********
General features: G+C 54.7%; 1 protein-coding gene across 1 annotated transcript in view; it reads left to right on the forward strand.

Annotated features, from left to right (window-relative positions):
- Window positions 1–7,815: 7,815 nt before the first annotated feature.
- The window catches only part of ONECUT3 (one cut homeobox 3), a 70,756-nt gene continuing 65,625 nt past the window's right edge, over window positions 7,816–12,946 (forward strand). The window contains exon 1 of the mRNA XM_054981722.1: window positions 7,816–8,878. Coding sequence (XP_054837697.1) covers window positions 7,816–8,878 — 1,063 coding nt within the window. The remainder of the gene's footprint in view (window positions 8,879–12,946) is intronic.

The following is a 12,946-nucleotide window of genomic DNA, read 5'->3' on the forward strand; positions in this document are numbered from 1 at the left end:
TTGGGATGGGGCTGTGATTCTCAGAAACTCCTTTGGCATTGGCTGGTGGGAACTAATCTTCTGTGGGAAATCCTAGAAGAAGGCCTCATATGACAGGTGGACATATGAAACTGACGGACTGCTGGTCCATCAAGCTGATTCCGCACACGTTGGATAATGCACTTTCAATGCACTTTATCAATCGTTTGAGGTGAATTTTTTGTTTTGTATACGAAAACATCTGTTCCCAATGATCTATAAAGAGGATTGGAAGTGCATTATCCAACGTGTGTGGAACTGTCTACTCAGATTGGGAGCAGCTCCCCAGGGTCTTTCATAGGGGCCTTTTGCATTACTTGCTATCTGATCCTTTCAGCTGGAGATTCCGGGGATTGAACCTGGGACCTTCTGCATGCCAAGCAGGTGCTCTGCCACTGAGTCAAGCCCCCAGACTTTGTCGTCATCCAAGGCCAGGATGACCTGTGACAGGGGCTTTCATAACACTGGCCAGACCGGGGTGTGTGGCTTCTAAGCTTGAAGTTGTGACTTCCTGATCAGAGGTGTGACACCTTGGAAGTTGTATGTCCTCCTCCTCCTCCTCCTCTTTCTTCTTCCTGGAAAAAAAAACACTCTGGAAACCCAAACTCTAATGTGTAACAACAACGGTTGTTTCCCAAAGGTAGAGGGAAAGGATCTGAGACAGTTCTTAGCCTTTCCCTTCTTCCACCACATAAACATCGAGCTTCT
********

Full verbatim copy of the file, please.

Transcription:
General features: G+C 54.7%; 1 protein-coding gene across 1 annotated transcript in view; it reads left to right on the forward strand.

Annotated features, from left to right (window-relative positions):
- Window positions 1–7,815: 7,815 nt before the first annotated feature.
- The window catches only part of ONECUT3 (one cut homeobox 3), a 70,756-nt gene continuing 65,625 nt past the window's right edge, over window positions 7,816–12,946 (forward strand). The window contains exon 1 of the mRNA XM_054981722.1: window positions 7,816–8,878. Coding sequence (XP_054837697.1) covers window positions 7,816–8,878 — 1,063 coding nt within the window. The remainder of the gene's footprint in view (window positions 8,879–12,946) is intronic.

The following is a 12,946-nucleotide window of genomic DNA, read 5'->3' on the forward strand; positions in this document are numbered from 1 at the left end:
TTGGGATGGGGCTGTGATTCTCAGAAACTCCTTTGGCATTGGCTGGTGGGAACTAATCTTCTGTGGGAAATCCTAGAAGAAGGCCTCATATGACAGGTGGACATATGAAACTGACGGACTGCTGGTCCATCAAGCTGATTCCGCACACGTTGGATAATGCACTTTCAATGCACTTTATCAATCGTTTGAGGTGAATTTTTTGTTTTGTATACGAAAACATCTGTTCCCAATGATCTATAAAGAGGATTGGAAGTGCATTATCCAACGTGTGTGGAACTGTCTACTCAGATTGGGAGCAGCTCCCCAGGGTCTTTCATAGGGGCCTTTTGCATTACTTGCTATCTGATCCTTTCAGCTGGAGATTCCGGGGATTGAACCTGGGACCTTCTGCATGCCAAGCAGGTGCTCTGCCACTGAGTCAAGCCCCCAGACTTTGTCGTCATCCAAGGCCAGGATGACCTGTGACAGGGGCTTTCATAACACTGGCCAGACCGGGGTGTGTGGCTTCTAAGCTTGAAGTTGTGACTTCCTGATCAGAGGTGTGACACCTTGGAAGTTGTATGTCCTCCTCCTCCTCCTCCTCTTTCTTCTTCCTGGAAAAAAAAACACTCTGGAAACCCAAACTCTAATGTGTAACAACAACGGTTGTTTCCCAAAGGTAGAGGGAAAGGATCTGAGACAGTTCTTAGCCTTTCCCTTCTTCCACCACATAAACATCGAGCTTCT